## Abstract

We propose a technique for calculating the diffraction of light in the Fresnel region from a plane that is the light source (source plane) to a plane at which the diffracted light is to be calculated (destination plane). When the wavefield of the source plane is described by a group of points on a grid, this technique can be used to calculate the wavefield of the group of points on a grid on the destination plane. The positions of both planes may be shifted, and the plane normal vectors of both planes may have different directions. Since a scaled Fourier transform is used for the calculation, it can be calculated faster than calculating the diffraction by a Fresnel transform at each point. This technique can be used to calculate and generate planar holograms from computer graphics data.

© 2012 OSA

## 1. Introduction

Since holography is a technique that enables light to be recorded and played back with the precision of lightwave, it is expected to be used as a high-precision 3D imaging technique. As a result, various kinds of research has been conducted including research on sensitive materials for still-image holograms, research concerning dynamic image display, research for obtaining holograms using dynamic image sensors, and research in converting computer graphics data to holograms (computer generated holograms). Research concerning computer generated holograms conventionally had represented the subject by a set of point light sources, but recently, there has been an increase in research that represents the subject by a set of planes in a similar manner as is used in computer graphics. In this type of research, the wavefield on the plane eventually ends up as a collection of point light sources. However, stipulating that there are point light sources on a grid on the plane is different than research that deals with the subject using conventional point light sources. Stipulating this makes methods available that enable the diffraction to be calculated quickly and allow radiation characteristics to be assigned to the light that is emitted from the plane. In addition, the researches that do not split planes into point light sources have emerged [1].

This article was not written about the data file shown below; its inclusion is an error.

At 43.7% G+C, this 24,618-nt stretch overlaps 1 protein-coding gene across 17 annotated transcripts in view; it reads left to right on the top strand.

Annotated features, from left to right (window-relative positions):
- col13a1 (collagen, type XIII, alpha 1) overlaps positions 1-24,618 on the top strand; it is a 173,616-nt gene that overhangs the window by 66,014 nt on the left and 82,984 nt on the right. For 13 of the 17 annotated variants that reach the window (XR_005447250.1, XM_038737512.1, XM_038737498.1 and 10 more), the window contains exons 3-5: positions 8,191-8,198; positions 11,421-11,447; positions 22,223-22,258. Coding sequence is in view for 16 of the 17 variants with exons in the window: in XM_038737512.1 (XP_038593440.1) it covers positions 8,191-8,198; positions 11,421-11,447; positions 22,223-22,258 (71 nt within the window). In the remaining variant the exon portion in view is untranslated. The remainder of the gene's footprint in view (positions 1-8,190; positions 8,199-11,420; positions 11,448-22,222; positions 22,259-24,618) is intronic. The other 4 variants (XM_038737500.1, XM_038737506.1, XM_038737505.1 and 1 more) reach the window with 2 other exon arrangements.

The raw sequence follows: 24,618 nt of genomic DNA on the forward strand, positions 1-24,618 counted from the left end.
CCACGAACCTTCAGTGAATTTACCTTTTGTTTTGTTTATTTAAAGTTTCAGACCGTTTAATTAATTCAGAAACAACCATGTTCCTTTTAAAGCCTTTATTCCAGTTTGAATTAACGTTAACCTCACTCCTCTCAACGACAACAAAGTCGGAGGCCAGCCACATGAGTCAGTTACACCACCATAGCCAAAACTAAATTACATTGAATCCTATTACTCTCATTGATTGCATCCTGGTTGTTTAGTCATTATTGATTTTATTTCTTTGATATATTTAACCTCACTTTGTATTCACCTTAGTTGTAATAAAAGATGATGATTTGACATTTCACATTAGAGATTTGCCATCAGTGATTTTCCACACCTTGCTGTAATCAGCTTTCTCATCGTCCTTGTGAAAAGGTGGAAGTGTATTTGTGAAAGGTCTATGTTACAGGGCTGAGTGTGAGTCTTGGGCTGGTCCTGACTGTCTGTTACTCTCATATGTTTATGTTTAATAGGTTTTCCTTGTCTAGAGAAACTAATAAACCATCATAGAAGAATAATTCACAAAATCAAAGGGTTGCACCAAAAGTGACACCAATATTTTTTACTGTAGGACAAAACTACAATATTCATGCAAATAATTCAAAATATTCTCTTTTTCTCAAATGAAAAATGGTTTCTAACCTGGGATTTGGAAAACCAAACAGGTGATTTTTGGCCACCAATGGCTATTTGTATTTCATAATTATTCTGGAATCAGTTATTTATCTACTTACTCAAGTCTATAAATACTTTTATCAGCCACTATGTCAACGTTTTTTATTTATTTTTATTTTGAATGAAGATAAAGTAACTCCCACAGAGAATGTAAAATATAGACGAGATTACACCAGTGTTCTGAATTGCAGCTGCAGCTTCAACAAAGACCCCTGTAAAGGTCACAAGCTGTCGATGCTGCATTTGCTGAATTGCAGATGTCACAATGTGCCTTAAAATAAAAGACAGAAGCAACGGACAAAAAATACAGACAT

Since calculating the diffraction of light from one plane to another is a basic technique when the subject is represented by a set of planes, this has been investigated many times in the past. For example, Tommasi, Matsushima and Nicola proposed methods of calculating the diffraction from tilted planes by taking the angular spectrum into consideration in the References [2–5]. Delen proposed two methods, one for shifted planes and the other for tilted planes, and these can be combined sequentially for a shifted and tilted plane [6]. In addition, his approach can be applied to wide angle diffraction since it is based on Rayleigh-Sommerfeld diffraction. However, these sorts of methods require the angular spectrum to be calculated in addition to the diffraction of light. Muffoletto proposed a method of calculating the diffraction from a shifted plane, but this method cannot handle tilted planes [7, 8]. Yu proposed a method of calculating the diffraction from a tilted plane, but the rotation was only around one axis and the diffraction could not be calculated from a shifted plane [9]. Miura proposed a method of calculating the diffraction from a tilted and shifted plane, but the rotation was only around one axis and the error increased for planes tilted at large angles [10]. Using the concept of impulse functions over a surface, Onural systematically analyzes what we are now researching in these topics [11].

In this paper, we describe a single technique for calculating the diffraction from a tilted and shifted plane. This technique deals with rotation around three axes. In addition, angular spectrum calculations are unnecessary. This paper is organized as follows. Chapter 2 describes the theoretical basis of the proposed technique, Chapter 3 describes the numerical experiment and shows the calculation times, and Chapter 4 presents conclusions.

## 2. Theory

Figure 1 shows the setup of the two planes that are dealt with in this paper. The *x*-, *y*-, and *z*axes are in the world coordinate system, and coordinates are represented by [*x,y,z*]^{T}. Note that [ · ]^{T} indicates the transpose vector. All coordinates are assumed to be represented in the world coordinate system below. The center **P**** _{0}** of the source plane is [

*x*

_{0},

*y*

_{0},

*z*

_{0}]

^{T}. The vectors $\overrightarrow{\Delta s}$ and $\overrightarrow{\Delta t}$ are defined to represent the position

*on this plane. $\overrightarrow{\Delta s}$ and $\overrightarrow{\Delta t}$, which are represented as $\overrightarrow{\Delta s}={\left[\Delta {s}_{x},\Delta {s}_{y},\Delta {s}_{z}\right]}^{\text{T}}$ and $\overrightarrow{\Delta t}={\left[\Delta {t}_{x},\Delta {t}_{y},\Delta {t}_{z}\right]}^{\text{T}}$, are assumed to be orthogonal. In other words, Δ*